As enrollment in Medicare Advantage continues to surge, major players such as Amedisys (Nasdaq: AMED) and LHC Group (Nasdaq: LHCG) see a huge opportunity that could bring higher payments.
These home health providers see that Medicare Advantage (MA) rolls are large and growing.
Medicare Advantage enrollment has grown 71% since the Affordable Care Act was passed in 2010 according to the Kaiser Family foundation. As of 2017, one in three people with Medicare (33% or 19.0 million beneficiaries) is enrolled in a Medicare Advantage plan. And a new report from L.E.K. Consulting’s Healthcare Services practice estimates that the penetration rate for Medicare Advantage enrollment will hit 60% to 70% between 2030 and 2040.
So, even though Medicare Advantage rates typically are lower than Medicare fee-for-service, and contracting with private sector insurance companies can be complicated, home health companies are making moves to grow their MA revenue.
Baton Rouge, Louisiana-based Amedisys, which provides care to more than 376,000 patients a year, is one of these companies. While currently a small part of Amedisys’ overall business, admissions from episodic Medicare Advantage and managed care are up 24% year-over-year.
Typically, these rates are about 95% of traditional Medicare fee for service, said COO Chris Gerard.
But Amedisys CEO Paul Kusserow thinks their results could lead to higher MA reimbursement rates.
“We believe …there’s an opportunity to align with payers in certain marketplaces to get paid over fee-for-service. And in order to do so, we need to start to take risk,” Kusserow said while discussing the company’s third-quarter 2017 earnings.
The risk he is referring to has to do with hitting hospital readmission rate targets. He thinks that Amedisys can command higher MA rates by beating the competition, or industry averages, on metrics like readmissions.
Kusserow is comfortable that the company’s data has brought it to a point where they can calculate what aging in place is going to cost.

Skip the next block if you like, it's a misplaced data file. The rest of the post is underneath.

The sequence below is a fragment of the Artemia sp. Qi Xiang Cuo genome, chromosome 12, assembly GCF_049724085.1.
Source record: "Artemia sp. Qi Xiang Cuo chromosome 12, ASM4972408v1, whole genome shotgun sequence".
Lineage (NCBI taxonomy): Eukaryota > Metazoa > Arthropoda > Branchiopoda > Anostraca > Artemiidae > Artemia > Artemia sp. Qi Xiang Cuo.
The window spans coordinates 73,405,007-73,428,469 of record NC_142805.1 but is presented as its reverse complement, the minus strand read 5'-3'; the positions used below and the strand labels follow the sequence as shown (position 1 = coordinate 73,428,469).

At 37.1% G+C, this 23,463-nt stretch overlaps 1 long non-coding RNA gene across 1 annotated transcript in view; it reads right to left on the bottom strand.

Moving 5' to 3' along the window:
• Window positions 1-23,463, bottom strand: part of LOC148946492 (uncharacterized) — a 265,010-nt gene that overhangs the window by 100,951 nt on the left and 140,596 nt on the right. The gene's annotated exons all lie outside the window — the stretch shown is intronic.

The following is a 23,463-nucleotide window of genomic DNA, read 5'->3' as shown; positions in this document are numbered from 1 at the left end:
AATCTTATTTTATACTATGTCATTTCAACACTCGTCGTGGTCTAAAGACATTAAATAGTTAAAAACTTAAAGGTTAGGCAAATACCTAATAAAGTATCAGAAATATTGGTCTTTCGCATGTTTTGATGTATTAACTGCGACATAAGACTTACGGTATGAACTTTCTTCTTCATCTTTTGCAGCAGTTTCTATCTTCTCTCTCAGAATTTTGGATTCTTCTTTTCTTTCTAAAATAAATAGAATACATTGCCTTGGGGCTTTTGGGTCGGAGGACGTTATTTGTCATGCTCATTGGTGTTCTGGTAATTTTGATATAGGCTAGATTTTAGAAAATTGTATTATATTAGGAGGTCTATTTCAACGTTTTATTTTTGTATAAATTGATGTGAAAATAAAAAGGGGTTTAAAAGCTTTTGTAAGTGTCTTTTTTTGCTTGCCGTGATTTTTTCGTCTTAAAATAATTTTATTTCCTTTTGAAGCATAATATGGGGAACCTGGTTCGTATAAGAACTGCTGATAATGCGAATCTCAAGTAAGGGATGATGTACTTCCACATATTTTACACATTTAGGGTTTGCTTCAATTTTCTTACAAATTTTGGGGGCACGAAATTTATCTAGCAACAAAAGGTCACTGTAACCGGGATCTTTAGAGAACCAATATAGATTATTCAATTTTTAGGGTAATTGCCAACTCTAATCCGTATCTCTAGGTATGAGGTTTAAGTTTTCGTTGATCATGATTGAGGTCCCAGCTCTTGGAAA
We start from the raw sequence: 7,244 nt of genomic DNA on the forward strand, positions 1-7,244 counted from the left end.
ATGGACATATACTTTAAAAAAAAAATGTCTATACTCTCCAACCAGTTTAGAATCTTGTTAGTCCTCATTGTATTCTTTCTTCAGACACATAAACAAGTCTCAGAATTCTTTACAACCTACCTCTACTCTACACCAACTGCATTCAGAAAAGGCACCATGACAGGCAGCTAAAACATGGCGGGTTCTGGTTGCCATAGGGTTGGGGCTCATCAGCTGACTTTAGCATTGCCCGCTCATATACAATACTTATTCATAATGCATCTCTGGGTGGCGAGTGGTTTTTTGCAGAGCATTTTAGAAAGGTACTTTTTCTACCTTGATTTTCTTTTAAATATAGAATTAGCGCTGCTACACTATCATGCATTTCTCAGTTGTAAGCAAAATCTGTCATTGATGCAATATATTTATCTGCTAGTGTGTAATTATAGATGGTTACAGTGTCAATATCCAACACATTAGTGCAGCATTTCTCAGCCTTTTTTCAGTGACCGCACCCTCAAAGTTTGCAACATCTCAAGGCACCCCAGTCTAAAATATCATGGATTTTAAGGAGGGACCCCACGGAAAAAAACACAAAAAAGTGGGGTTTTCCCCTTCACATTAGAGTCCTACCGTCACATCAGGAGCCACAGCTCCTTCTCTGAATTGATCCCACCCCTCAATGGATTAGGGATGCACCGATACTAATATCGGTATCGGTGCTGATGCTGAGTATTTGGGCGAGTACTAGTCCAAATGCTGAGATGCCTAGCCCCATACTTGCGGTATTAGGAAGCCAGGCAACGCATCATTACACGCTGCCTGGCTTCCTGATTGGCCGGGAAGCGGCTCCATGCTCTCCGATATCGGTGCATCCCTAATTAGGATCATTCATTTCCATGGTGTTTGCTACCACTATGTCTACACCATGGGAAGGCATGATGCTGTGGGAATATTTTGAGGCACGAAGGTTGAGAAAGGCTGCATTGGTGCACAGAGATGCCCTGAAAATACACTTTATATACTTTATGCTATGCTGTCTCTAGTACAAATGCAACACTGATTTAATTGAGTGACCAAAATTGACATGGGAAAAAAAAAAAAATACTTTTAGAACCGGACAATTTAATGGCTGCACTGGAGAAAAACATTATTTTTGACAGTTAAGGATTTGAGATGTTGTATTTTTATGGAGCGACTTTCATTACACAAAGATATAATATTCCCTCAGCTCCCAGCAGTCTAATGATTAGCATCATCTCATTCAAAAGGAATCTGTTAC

“We now know what admissions are going to look like by individual. So that’s the place we’re going to see us start to experiment,” he added.
Kusserow’s experience in health insurance, as Humana’s SVP and chief strategy officer until the end of 2013, would make it seem like Amedisys has an advantage in working with these types of payers.
UnitedHealthcare and Humana are the two largest insurance companies involved in Medicare Advantage, together accounting for 41% of enrollment in 2017, according to Kaiser.
“We do understand the payer world,” Kusserow said. “And we’re trying to go back to our payer colleagues and basically say home health is really important. We can do more, but we need to be paid more and we can start to — really start to take some risk on this.”
LHC gets comfortable
Other major players also are more bullish on Medicare Advantage.
On their third quarter earnings call, executives with Lafayette, Louisiana-based LHC Group said managed care contract negotiations are progressing nicely, with a 5% increase in margin year to date. LHC recently announced a merger with Almost Family in a $2.4 billion deal.
“We’re trying to move more towards value-based models, where we achieve a better rate based on our performance,“ said Joshua Proffitt, CFO of LHC Group, during the earnings call. The company is still in the “piloting phase” of these efforts, he added.
In order to participate in these types of payment arrangements, managed care payers want to make sure they are going to see the value, and therefore, LHC has been focusing on making sure they have a proof of concept before going all in.
“I think you’ll see that ramping up as we go into 2018, because we’re getting very comfortable with the value-based models we have in place,” Proffitt added.
The LHC Group and Amedisys models rely on resources that the large enterprises can bring to bear, such as sophisticated data tracking. They also have scale that’s attractive to MA payers.
For the smaller home health providers, approaching the insurers in the Medicare Advantage world can be a challenge.
“You really need to be doing at least $20 million in revenue a year and have the right technology and clinical protocols in place to approach the insurers,” said Christopher S. Joos, partner at national accounting and business advisory firm Plante Moran. “When you have a platform and the infrastructure, you can do really well.”
Written by John Yedinak